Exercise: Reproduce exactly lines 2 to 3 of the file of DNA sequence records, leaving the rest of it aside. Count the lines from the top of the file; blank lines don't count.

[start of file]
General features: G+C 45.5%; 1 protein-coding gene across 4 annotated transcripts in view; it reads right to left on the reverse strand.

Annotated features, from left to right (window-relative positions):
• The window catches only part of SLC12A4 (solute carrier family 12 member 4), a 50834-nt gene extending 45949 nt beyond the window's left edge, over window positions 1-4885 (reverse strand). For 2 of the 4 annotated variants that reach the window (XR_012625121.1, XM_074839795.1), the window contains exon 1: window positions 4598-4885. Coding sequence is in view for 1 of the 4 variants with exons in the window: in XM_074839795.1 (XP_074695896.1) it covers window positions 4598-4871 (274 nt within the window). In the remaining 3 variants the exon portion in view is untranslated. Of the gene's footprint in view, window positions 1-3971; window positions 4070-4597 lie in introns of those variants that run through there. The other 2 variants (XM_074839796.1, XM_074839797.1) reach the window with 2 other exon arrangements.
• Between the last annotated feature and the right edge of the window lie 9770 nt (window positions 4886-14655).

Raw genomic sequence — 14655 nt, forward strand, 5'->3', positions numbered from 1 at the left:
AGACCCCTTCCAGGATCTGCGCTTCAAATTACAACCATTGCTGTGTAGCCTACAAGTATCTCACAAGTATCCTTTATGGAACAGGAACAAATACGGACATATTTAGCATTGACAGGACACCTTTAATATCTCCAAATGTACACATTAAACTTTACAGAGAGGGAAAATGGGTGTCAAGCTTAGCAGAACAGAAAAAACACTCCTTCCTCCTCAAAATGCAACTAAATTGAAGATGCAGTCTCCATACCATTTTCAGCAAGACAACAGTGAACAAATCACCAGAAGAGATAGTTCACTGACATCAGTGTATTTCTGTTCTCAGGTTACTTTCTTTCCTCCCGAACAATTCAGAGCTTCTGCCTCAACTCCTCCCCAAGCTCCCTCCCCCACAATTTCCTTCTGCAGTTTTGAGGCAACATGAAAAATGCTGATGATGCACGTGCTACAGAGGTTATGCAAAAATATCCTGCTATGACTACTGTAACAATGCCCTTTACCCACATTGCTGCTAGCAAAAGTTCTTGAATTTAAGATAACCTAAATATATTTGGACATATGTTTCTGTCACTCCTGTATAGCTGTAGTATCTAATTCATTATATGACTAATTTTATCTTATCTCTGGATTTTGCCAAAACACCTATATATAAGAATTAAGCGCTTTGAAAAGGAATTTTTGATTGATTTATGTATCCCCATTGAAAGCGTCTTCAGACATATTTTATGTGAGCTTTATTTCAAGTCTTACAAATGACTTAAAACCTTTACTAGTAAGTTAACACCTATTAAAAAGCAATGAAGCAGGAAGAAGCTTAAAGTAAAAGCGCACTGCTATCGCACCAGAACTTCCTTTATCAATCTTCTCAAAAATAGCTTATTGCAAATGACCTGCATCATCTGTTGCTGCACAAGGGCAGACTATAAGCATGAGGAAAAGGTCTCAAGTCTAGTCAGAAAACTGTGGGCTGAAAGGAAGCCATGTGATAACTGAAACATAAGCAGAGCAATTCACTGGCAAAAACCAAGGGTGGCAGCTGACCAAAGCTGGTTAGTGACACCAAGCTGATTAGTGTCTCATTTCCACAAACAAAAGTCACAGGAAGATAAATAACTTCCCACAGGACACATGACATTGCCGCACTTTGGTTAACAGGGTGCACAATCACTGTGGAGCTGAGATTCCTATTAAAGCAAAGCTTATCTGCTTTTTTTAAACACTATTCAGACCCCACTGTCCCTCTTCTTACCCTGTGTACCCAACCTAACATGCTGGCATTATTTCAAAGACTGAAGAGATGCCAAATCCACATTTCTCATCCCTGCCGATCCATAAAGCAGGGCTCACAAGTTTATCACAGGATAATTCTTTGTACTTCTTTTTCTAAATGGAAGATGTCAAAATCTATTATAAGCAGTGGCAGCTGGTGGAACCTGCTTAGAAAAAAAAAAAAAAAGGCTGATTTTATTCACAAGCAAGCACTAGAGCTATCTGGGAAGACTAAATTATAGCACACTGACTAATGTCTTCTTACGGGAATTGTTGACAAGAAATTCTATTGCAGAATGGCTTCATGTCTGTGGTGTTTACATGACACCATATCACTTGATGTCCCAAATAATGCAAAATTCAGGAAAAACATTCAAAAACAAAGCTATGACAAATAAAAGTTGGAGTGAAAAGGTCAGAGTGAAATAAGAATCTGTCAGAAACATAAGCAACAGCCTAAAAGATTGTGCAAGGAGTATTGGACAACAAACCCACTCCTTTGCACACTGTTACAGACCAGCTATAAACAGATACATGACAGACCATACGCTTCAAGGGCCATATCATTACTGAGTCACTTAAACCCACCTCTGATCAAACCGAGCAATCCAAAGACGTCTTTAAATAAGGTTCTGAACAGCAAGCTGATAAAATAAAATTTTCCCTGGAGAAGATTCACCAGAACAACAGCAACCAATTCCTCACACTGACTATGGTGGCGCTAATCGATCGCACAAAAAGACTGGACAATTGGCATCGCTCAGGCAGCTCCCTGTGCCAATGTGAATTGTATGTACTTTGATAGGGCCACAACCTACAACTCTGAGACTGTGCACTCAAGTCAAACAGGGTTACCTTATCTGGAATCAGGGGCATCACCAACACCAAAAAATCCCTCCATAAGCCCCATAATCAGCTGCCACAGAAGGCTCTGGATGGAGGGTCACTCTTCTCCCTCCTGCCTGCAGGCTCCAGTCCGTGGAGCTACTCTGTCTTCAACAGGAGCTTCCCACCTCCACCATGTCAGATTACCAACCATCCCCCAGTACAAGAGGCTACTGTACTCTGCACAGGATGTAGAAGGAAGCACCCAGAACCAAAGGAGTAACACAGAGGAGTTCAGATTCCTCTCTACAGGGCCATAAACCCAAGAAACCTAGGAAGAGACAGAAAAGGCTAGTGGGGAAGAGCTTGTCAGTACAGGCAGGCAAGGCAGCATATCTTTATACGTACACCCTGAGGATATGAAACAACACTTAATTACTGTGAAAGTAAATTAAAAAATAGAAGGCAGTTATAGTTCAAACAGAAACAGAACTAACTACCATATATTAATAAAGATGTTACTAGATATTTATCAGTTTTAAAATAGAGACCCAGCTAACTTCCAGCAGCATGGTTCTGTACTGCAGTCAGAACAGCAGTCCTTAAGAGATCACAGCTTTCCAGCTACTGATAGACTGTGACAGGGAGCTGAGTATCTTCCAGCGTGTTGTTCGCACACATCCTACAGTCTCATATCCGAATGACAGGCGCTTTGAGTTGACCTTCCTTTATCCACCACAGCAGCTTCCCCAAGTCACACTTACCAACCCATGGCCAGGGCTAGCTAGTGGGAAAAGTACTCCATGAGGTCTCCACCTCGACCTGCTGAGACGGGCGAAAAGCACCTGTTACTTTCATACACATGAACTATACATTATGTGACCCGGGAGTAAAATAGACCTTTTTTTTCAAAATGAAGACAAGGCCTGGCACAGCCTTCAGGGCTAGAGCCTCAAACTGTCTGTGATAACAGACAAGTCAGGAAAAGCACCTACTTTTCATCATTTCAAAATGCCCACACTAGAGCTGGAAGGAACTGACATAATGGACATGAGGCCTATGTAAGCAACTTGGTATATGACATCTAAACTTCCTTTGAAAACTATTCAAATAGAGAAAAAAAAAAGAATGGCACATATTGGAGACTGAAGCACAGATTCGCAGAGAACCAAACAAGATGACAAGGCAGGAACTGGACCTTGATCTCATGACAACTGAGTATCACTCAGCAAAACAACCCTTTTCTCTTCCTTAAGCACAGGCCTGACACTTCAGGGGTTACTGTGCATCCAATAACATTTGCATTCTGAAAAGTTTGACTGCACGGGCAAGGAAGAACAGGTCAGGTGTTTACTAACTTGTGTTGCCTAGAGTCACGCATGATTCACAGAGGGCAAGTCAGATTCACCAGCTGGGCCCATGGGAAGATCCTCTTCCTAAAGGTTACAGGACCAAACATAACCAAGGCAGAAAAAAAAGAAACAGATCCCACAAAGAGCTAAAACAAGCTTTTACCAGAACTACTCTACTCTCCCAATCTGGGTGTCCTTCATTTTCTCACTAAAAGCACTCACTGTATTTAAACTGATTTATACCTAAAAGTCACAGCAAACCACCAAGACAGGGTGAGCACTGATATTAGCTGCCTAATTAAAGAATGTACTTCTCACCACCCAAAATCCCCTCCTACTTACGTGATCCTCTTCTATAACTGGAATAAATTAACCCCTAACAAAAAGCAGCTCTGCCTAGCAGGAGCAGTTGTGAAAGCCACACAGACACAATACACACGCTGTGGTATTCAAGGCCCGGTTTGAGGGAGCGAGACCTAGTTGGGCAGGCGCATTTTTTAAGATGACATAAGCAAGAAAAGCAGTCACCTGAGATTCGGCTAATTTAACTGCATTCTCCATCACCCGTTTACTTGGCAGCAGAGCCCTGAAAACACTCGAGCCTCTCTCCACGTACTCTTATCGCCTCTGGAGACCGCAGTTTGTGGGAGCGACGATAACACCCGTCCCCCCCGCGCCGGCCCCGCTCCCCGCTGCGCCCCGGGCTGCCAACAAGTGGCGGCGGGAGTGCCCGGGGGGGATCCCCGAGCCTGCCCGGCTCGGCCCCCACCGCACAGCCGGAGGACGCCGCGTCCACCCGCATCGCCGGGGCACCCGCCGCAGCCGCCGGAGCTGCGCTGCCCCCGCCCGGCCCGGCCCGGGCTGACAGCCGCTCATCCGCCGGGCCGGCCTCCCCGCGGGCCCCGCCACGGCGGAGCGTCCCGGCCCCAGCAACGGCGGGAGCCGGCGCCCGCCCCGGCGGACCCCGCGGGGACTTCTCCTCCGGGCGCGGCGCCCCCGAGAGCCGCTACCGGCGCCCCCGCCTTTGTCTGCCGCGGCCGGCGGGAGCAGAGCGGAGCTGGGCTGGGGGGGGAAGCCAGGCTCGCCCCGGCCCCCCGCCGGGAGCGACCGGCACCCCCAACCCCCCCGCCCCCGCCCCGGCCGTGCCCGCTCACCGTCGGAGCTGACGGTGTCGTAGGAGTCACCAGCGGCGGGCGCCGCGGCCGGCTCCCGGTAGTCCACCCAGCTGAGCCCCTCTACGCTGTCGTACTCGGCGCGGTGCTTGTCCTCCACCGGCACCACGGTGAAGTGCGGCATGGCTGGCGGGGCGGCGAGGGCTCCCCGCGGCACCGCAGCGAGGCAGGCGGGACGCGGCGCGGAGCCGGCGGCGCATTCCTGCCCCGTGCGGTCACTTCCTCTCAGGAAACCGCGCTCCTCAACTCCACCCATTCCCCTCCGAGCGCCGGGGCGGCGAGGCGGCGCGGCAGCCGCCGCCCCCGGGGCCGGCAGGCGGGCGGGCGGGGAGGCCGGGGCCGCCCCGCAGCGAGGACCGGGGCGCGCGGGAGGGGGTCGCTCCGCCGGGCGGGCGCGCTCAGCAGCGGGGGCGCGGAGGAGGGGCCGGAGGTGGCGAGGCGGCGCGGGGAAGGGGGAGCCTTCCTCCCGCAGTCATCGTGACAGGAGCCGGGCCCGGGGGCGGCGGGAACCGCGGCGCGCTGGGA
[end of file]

Annotated features, from left to right (window-relative positions):
• The window catches only part of SLC12A4 (solute carrier family 12 member 4), a 50834-nt gene extending 45949 nt beyond the window's left edge, over window positions 1-4885 (reverse strand). For 2 of the 4 annotated variants that reach the window (XR_012625121.1, XM_074839795.1), the window contains exon 1: window positions 4598-4885. Coding sequence is in view for 1 of the 4 variants with exons in the window: in XM_074839795.1 (XP_074695896.1) it covers window positions 4598-4871 (274 nt within the window). In the remaining 3 variants the exon portion in view is untranslated. Of the gene's footprint in view, window positions 1-3971; window positions 4070-4597 lie in introns of those variants that run through there. The other 2 variants (XM_074839796.1, XM_074839797.1) reach the window with 2 other exon arrangements.